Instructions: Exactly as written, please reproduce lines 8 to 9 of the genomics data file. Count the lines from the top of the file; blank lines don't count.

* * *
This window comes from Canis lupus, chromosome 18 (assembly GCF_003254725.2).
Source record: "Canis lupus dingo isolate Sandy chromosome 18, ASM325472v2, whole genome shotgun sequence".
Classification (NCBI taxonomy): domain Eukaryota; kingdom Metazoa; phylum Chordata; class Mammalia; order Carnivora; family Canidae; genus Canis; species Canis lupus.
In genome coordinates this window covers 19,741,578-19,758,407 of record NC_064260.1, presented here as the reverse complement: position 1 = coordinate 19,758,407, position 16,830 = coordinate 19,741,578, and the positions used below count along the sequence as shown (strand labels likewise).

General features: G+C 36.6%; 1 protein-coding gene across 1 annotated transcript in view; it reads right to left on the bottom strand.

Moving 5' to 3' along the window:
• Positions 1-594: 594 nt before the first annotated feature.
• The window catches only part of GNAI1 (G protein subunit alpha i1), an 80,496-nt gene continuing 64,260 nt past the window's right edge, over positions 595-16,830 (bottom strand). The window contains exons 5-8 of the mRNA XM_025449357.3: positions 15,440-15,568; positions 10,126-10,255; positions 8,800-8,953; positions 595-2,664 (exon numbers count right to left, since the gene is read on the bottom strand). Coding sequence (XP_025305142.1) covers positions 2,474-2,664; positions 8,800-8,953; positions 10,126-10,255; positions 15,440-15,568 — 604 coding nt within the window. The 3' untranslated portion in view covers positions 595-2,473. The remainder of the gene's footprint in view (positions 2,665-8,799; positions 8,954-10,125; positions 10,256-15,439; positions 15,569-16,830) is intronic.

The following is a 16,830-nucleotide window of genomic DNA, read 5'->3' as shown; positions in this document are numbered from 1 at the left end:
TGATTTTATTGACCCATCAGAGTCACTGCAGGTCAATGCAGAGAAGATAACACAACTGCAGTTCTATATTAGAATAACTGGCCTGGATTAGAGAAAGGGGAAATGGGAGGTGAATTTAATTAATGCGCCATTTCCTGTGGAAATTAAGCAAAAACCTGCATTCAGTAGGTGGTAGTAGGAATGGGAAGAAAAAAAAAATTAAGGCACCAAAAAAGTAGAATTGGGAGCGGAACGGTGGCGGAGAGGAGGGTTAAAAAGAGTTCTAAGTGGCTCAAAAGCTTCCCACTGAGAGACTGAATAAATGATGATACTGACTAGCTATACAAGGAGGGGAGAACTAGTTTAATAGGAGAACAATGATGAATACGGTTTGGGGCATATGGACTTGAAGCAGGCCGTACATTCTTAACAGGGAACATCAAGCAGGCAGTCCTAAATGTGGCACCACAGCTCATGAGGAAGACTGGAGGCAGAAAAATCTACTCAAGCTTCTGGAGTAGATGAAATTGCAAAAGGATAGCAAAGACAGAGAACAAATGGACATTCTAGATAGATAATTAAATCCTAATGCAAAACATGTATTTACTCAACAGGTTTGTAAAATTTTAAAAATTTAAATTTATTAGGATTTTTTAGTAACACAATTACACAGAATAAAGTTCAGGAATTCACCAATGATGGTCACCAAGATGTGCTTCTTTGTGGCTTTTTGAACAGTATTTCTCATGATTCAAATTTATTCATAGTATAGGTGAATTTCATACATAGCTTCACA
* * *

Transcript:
• The window catches only part of GNAI1 (G protein subunit alpha i1), an 80,496-nt gene continuing 64,260 nt past the window's right edge, over positions 595-16,830 (bottom strand). The window contains exons 5-8 of the mRNA XM_025449357.3: positions 15,440-15,568; positions 10,126-10,255; positions 8,800-8,953; positions 595-2,664 (exon numbers count right to left, since the gene is read on the bottom strand). Coding sequence (XP_025305142.1) covers positions 2,474-2,664; positions 8,800-8,953; positions 10,126-10,255; positions 15,440-15,568 — 604 coding nt within the window. The 3' untranslated portion in view covers positions 595-2,473. The remainder of the gene's footprint in view (positions 2,665-8,799; positions 8,954-10,125; positions 10,256-15,439; positions 15,569-16,830) is intronic.

The following is a 16,830-nucleotide window of genomic DNA, read 5'->3' as shown; positions in this document are numbered from 1 at the left end: